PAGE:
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Fresh election is in order where no clear winner emerged part 4

JusticeIN THE COURT OF APPEAL
HOLDEN AT OWERRI JUDICIAL DIVISION
THURSDAY THE 31ST DAY OF DECEMBER 2015
BEFORE THEIR LORDSHIPS:
HON. JUSTICE OYEBISI FOLAYEMI OMOLEYE PRESIDING JUSTICE COURT OF APPEAL
HON. JUSTICE CHINWE EUGENIA IYIZOBA JUSTICE, COURT OF APPEAL
HON. JUSTICE SAMUEL CHUKWUDUMEBI OSEJI JUSTICE, COURT OF APPEAL
HON. JUSTICE TIJSNI ABUBAKAR JUSTICE, COURT OF APPEAL
HON. JUSTICE JAMILU YAMMAMA TUKUR JUSTICE, COURT OF APPEAL
CA/OW/EPT/GOV./6/2015
BETWEEN
1. ALEX OTTI
2. ALL PROGRESSIVE GRAND ALLIANCE (APGA) ………………………..…………APPELLANTS
AND
1. OKEZIE IKPEAZU
2. PEOPLES DEMOCRATIC PARTY (PDP)
3. INDEPENDENT NATIONAL ELECTORAL COMMISION (INEC)……………. RESPONDENTS
Learned senior counsel urged us to uphold this issue and allow the related ground of appeal.
RESOLUTION:
We find it quite perplexing that the Tribunal instead of considering carefully the pleadings of and evidence adduced in the petition and determining all the issues raised by the respective parties, seemed more concerned with getting rid of as many of the reliefs as possible by striking them out for one acceptable reason or the other. All the reasons given are untenable and at the end of the day amount to depriving the Appellants for fair hearing guaranteed under the Constitution of the Federal Republic of Nigeria. These generalizations that the claims of the Appellants/Petitioners were not grantable without giving plausible and definite reasons are unacceptable in law. In the case of Brawal Shipping vs. Onwudiko Co. (2006) 6 SCNJ 508 at 522, Uwaifo, JSC (Rtd) observed thus:

It is no longer in doubt that this Court demands of and admonishes the lower Courts to pronounce as a general rule on all issues properly placed before them for determination in order, apart from the issue of fair hearing, not to risk the possibility that the only issues decided by them could be faulted on appeal.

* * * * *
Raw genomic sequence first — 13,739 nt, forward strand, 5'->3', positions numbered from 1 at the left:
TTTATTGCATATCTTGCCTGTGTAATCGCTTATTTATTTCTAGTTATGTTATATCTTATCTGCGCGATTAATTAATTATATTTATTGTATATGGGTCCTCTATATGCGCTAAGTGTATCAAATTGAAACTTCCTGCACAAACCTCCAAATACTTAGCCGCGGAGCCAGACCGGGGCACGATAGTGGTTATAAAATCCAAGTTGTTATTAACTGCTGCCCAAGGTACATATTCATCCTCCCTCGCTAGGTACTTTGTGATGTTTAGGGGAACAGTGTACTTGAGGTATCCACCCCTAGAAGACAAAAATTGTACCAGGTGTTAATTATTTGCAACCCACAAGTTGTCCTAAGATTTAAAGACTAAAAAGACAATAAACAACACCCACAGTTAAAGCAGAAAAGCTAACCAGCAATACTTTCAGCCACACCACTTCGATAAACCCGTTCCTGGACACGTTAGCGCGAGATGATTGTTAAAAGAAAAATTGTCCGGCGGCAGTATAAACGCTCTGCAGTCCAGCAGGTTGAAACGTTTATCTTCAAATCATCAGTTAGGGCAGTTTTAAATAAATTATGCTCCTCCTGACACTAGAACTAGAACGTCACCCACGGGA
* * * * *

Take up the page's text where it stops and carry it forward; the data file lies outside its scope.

The view of the Tribunal that the claims of the Appellants were not grantable is clearly misconceived in law and facts.
The issue is resolved against the Respondents and in favour of the Appellants.

Issues 2 and 17:
2. Whether in the light of the Electoral Act, the approved regulations and the manual for election and evidence on Record, the learned Judges of the Tribunal were not wrong when they failed to set aside the return of the 1st Respondent?
17. Whether the Learned Trial Judges of the Tribunal were not wrong in failing to redolve the issue relating to who as between the 1st Appellant and the 1st Respondent scored the majority of lawful voted cast in the election, which issue was properly raised before the Tribunal and supported by evidence?

Issue three:
Whether in the light of the Electoral Act, 2010 as amended, the approved guidelines and manual for election and evidence on record regarding card readers, the learned Judges of the Tribunal were not wrong in failing to determine the effect of the fictitious accreditation figures contained in the results declared for Obingwa, Osisioma Ngwa and Isiala Ngwa North Local Government Areas?

Issue Five:
Whether in the light of the pleadings, evidence on the record and the extant laws, the learned Trial Judges gave proper consideration to the case of the Appellants before arriving at their decision discountenancing documents admitted in evidence?

ISSUES SIX AND SEVEN
6. Whether in the light of the pleading, evidence on the record and the extant laws, the learned trial Judges of the Tribunal gave proper consideration to the case of the Appellants before arriving at their decision that there was a re-run election in which the Appellants participated and cannot therefore complain?